Modly Acknowledges 355 Ships Won't Happen in Reasonable Amount of Time
By Justin Katz
Inside Defense
September 16, 2019

The Navy's second most senior civilian today acknowledged the service will not achieve its 355-ship goal in a "reasonable" amount of time and that without a $20 billion to $30 billion increase in annual funding, the Navy could only maintain between 305 and 308 ships.

"We had a goal of a 355-ship Navy," Navy Under Secretary Thomas Modly said in a speech at a Professional Services Council conference. "I will tell you it is going to be very, very difficult for us to get to that number in any reasonable amount of time."

Modly's remarks stand in stark contrast to most other service brass who have embraced the 355-ship goal when speaking publicly and to lawmakers. The 355-ship goal was a campaign promise made by President Trump.

"If you look at our funding in the [Navy] and straight line that on our current budget projections, we can probably get to about 305 to 308 ships and sustain that over time without a significant increase in our budget," Modly continued.

The under secretary said the service would likely need $20 billion to $30 billion more annually to achieve a 355-ship fleet "quickly, and when I say 'quickly' I mean within five to 10 years."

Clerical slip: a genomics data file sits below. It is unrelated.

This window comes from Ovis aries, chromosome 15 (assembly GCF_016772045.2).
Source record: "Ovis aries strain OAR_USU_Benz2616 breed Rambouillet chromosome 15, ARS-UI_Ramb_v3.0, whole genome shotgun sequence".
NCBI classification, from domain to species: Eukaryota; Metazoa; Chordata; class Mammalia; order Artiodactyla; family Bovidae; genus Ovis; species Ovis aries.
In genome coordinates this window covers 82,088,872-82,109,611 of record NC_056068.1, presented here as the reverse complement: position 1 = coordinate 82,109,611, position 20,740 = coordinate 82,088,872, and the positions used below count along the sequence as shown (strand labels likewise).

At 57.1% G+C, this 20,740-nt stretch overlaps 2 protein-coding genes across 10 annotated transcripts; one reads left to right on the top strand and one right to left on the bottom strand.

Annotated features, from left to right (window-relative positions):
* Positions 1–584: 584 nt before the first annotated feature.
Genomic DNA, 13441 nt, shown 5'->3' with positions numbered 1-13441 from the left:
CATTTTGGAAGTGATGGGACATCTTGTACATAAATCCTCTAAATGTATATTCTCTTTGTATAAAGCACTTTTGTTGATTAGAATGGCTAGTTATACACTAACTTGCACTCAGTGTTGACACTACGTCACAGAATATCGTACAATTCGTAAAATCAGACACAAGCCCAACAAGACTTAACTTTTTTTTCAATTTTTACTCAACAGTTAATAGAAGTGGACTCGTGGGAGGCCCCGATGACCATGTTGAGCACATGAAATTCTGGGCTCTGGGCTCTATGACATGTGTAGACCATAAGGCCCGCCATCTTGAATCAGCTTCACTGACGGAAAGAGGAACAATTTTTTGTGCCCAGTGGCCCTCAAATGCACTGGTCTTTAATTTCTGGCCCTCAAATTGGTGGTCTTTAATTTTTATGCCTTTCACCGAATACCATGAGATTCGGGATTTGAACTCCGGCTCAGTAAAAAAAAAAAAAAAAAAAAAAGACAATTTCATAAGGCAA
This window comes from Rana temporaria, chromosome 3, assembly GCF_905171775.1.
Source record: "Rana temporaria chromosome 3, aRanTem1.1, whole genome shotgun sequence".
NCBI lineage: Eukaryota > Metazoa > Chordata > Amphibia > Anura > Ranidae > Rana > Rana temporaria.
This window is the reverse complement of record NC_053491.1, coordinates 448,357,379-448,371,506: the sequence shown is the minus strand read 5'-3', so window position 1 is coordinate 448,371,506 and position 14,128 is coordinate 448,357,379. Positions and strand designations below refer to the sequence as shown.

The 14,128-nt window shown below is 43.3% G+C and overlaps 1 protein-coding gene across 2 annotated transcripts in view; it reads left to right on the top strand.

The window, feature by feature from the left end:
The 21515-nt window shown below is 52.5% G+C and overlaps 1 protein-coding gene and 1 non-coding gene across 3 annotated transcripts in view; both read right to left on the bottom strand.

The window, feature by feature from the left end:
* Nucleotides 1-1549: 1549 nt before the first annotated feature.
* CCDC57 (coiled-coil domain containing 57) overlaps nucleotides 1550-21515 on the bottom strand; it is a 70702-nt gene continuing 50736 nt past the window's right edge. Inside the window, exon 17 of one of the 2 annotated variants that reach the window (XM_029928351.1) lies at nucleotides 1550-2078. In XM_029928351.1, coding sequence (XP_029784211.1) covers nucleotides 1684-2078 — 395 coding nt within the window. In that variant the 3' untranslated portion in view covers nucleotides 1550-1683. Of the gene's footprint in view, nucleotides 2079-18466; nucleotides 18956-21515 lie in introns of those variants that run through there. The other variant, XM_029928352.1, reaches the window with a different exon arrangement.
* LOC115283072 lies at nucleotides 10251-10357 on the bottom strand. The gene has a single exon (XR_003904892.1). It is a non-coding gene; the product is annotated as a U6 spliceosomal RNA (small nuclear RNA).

The service's original projections showed it reaching its goal in the 2050s, but Navy brass announced last year the service would reach 355 ships in the 2030s by extending the lives of the Arleigh Burke-class destroyers.

Service leadership recently toned down its use of the 355-ship figure, which was derived from a 2016 force structure assessment, in anticipation of a new assessment that is expected to conclude by the end of the year.

Modly also questioned the wisdom of using a shipbuilding plan that goes out to 30 years, noting a paper that he himself wrote 30 years ago about the world's sea lanes failed to predict the rise of China's navy.

"The world is changing so quickly it's very difficult for us to know what that geo-political context is going to be in 30 years," he said.